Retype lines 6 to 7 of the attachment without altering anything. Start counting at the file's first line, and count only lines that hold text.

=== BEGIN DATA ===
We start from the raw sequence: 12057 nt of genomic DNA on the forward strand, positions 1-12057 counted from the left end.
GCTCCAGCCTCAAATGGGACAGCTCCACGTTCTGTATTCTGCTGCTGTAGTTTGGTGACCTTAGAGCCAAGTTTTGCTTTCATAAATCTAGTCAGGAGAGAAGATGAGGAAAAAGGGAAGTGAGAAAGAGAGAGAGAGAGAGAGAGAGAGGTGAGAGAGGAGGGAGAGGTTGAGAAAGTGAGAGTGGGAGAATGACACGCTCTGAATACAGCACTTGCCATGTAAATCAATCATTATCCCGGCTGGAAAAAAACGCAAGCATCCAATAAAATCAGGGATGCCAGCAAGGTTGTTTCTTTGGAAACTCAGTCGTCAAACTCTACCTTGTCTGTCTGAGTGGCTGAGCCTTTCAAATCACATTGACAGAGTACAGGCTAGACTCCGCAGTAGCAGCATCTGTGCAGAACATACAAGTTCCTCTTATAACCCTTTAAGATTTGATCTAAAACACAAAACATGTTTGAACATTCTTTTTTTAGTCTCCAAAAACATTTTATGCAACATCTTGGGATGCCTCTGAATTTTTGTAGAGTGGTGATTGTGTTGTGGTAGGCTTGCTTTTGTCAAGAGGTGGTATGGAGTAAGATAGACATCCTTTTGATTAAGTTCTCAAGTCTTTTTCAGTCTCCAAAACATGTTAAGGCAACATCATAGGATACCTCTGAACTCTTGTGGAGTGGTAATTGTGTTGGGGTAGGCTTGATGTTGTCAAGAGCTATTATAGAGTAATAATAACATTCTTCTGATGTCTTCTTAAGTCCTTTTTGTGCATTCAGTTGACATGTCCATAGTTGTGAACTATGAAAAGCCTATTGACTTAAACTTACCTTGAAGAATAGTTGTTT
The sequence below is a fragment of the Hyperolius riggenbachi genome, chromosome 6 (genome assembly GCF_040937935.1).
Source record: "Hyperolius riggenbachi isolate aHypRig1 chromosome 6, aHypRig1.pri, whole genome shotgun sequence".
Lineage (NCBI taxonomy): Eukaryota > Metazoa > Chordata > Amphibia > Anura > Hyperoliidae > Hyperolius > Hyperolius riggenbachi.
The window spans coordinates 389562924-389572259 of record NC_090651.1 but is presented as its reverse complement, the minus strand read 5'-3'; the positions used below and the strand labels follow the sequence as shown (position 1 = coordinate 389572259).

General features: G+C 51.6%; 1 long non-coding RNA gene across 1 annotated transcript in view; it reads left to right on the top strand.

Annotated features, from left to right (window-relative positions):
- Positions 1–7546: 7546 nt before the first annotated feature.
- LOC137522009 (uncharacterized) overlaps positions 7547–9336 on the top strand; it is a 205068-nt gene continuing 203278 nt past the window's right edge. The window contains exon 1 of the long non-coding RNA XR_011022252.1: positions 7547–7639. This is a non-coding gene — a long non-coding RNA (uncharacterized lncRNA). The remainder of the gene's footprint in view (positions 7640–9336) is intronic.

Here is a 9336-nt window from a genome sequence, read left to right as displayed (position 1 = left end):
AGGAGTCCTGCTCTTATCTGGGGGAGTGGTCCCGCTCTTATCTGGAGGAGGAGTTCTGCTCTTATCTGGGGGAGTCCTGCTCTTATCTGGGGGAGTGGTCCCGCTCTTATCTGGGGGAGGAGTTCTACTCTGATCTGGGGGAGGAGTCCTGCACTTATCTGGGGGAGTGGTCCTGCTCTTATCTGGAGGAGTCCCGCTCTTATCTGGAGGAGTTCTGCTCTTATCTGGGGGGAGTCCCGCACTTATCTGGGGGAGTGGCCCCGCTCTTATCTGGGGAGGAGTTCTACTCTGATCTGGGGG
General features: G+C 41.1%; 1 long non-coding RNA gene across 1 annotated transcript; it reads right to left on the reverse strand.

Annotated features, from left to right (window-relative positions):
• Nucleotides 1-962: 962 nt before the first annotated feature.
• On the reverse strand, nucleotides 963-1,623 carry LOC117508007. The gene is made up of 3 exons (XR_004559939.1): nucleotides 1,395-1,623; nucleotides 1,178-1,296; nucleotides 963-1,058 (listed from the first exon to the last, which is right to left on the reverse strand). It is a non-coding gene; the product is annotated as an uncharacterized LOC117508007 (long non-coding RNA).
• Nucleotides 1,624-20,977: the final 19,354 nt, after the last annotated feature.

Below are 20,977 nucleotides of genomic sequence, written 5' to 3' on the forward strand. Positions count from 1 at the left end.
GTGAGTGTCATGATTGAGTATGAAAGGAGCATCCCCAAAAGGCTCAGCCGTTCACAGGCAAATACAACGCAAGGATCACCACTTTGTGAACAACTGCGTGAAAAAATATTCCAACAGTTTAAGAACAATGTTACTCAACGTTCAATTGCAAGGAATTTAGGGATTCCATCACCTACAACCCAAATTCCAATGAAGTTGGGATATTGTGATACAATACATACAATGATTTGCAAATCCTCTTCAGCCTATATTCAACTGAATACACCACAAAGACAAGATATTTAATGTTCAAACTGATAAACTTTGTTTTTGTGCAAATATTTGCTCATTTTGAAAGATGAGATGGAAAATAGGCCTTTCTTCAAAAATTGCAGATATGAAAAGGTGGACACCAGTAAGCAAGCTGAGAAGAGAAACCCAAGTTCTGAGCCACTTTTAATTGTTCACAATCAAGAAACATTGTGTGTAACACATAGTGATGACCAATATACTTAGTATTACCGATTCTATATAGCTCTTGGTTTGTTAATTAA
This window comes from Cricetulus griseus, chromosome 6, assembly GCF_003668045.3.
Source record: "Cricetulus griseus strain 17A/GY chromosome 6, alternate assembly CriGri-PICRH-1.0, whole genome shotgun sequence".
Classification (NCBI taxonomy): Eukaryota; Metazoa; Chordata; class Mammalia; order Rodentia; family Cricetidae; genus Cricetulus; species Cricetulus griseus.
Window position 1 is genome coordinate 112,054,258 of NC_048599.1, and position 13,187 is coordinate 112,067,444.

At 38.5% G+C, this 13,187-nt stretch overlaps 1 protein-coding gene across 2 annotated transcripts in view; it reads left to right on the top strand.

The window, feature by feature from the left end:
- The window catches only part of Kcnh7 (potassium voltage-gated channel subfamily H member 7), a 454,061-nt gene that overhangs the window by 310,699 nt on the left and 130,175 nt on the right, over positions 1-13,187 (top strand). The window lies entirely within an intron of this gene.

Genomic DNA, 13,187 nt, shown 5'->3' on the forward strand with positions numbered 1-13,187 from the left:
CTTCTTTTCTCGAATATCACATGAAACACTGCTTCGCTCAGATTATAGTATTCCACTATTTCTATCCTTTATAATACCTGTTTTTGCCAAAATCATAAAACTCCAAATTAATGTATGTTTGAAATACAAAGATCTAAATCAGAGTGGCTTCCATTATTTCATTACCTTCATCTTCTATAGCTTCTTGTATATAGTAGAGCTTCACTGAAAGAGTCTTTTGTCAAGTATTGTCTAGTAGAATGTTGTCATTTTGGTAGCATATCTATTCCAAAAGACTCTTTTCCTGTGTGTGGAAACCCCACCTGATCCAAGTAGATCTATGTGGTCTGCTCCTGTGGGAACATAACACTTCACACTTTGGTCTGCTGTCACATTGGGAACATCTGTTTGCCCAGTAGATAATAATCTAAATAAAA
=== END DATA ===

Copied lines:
The window spans coordinates 389562924-389572259 of record NC_090651.1 but is presented as its reverse complement, the minus strand read 5'-3'; the positions used below and the strand labels follow the sequence as shown (position 1 = coordinate 389572259).

General features: G+C 51.6%; 1 long non-coding RNA gene across 1 annotated transcript in view; it reads left to right on the top strand.